By Eliot Levine, WWF-US
In India, the ancient kingdom of Ladakh, between Pakistan, Afghanistan and China, is the highest inhabited region on Earth.
It is also one of the driest, and received no more water a year than the Sahara Desert. But despite this, more than 275 000 people are living in Ladakh, most of them farmers and their families. Due to the weakness of infrastructures in this area, all of them are totally dependents on glaciers and snowmelt to irrigate crops and so to survive. Changes in the regions climate, such as decreasing amounts of precipitation and increasingly warmer winters, has resulted in a severe decrease in the number and size of many of the glaciers. The ones that remain are at higher altitudes, too far from villages, and don’t produce significant melt water to irrigate the population's crops. Consequently, the inhabitants only have 2 solutions to survive: one is to migrate to megacities, and the other one is to adapt to these new changes in climate. A retired civil engineer, Chewang Norphel, has decided to develop an innovative community-based solution. "Water is the most important thing we have. Without water, we have no food; no life" he says. His solution is both innovative and relatively simple- create an artificial glacier.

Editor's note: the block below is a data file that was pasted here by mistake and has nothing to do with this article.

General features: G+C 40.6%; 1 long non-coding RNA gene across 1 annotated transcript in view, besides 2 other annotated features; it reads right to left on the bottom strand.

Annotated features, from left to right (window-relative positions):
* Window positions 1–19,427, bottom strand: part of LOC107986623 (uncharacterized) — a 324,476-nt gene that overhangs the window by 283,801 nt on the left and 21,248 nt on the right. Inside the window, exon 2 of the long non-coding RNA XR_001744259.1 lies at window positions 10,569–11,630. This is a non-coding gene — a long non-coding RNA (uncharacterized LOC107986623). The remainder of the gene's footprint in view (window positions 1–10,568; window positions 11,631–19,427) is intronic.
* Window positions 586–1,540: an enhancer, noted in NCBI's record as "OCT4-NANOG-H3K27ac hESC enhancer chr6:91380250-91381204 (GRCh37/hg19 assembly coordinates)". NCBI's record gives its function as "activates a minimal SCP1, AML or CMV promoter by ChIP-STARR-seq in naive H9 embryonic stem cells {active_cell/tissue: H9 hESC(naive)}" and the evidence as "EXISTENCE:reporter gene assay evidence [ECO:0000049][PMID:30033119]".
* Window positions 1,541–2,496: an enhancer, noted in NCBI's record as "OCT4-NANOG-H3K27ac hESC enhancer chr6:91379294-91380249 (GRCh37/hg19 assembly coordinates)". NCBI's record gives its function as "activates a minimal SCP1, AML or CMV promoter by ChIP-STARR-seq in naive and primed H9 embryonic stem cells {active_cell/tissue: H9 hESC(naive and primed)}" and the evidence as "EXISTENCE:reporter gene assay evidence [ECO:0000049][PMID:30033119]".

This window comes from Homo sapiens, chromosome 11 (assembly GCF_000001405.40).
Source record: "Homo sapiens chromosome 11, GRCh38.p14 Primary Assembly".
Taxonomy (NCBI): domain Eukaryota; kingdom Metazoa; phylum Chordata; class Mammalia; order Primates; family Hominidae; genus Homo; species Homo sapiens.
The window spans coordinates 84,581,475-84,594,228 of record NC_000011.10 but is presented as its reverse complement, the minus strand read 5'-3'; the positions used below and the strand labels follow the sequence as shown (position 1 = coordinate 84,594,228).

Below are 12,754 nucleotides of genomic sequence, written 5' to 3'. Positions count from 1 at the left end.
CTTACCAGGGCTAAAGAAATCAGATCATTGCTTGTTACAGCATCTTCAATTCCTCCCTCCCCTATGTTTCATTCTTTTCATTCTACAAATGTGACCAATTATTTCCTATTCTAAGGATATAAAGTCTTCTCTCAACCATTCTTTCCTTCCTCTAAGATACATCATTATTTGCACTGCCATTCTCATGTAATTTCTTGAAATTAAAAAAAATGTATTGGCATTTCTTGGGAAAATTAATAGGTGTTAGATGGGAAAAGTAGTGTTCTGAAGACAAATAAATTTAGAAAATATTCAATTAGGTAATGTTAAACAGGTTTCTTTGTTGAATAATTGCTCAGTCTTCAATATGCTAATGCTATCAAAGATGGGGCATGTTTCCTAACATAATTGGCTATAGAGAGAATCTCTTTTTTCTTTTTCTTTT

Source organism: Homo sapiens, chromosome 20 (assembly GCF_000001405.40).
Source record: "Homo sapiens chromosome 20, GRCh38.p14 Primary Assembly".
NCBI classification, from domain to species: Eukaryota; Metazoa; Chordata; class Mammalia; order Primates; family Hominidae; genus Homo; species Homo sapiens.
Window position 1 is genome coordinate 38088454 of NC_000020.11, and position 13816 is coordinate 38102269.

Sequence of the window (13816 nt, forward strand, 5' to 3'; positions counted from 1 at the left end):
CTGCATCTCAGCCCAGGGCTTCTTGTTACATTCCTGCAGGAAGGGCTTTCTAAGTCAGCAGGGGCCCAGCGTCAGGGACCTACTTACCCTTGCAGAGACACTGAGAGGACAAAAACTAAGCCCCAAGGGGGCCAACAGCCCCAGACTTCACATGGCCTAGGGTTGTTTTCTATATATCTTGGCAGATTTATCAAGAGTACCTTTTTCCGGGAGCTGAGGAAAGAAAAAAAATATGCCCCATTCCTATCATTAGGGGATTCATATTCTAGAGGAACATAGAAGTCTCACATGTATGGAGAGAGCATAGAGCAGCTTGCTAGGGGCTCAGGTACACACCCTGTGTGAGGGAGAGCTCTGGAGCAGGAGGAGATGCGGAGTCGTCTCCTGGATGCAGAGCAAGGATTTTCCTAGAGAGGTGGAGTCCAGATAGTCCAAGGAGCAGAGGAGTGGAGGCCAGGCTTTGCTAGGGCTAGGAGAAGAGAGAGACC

How does it work? Norphel built stone walls, in the slopes, above the village. It diverts the runoff from winter precipitation into an area that is shaded from the sun, and a series of embankments slowed the freezing water for long enough so that it could build up into the artificial glacier. Now, during winter, this glacier stores water which remains available in the drier sowing season to irrigate the farmers’ crops. The results have been very hopeful. Previously barren fields have turned green by the stored water from the artificial glacier. "We have so much [wheat] yield now that we are even selling some," says Tashi Angmo, who lives in Stakmo. "People who moved away are starting to return to the village because there is hope now. However, while hopeful, technology, like that developed by Mr. Norphel, often only provides a temporary respite. As the region’s climate continues to change in the coming years, even artificial glaciers won’t be enough to counter the growing dryness of the area. However, “buying time” approaches such as these are absolutely necessary in helping community’s safe guard themselves from climate related stresses such as disappearing glaciers and high altitude snowpack.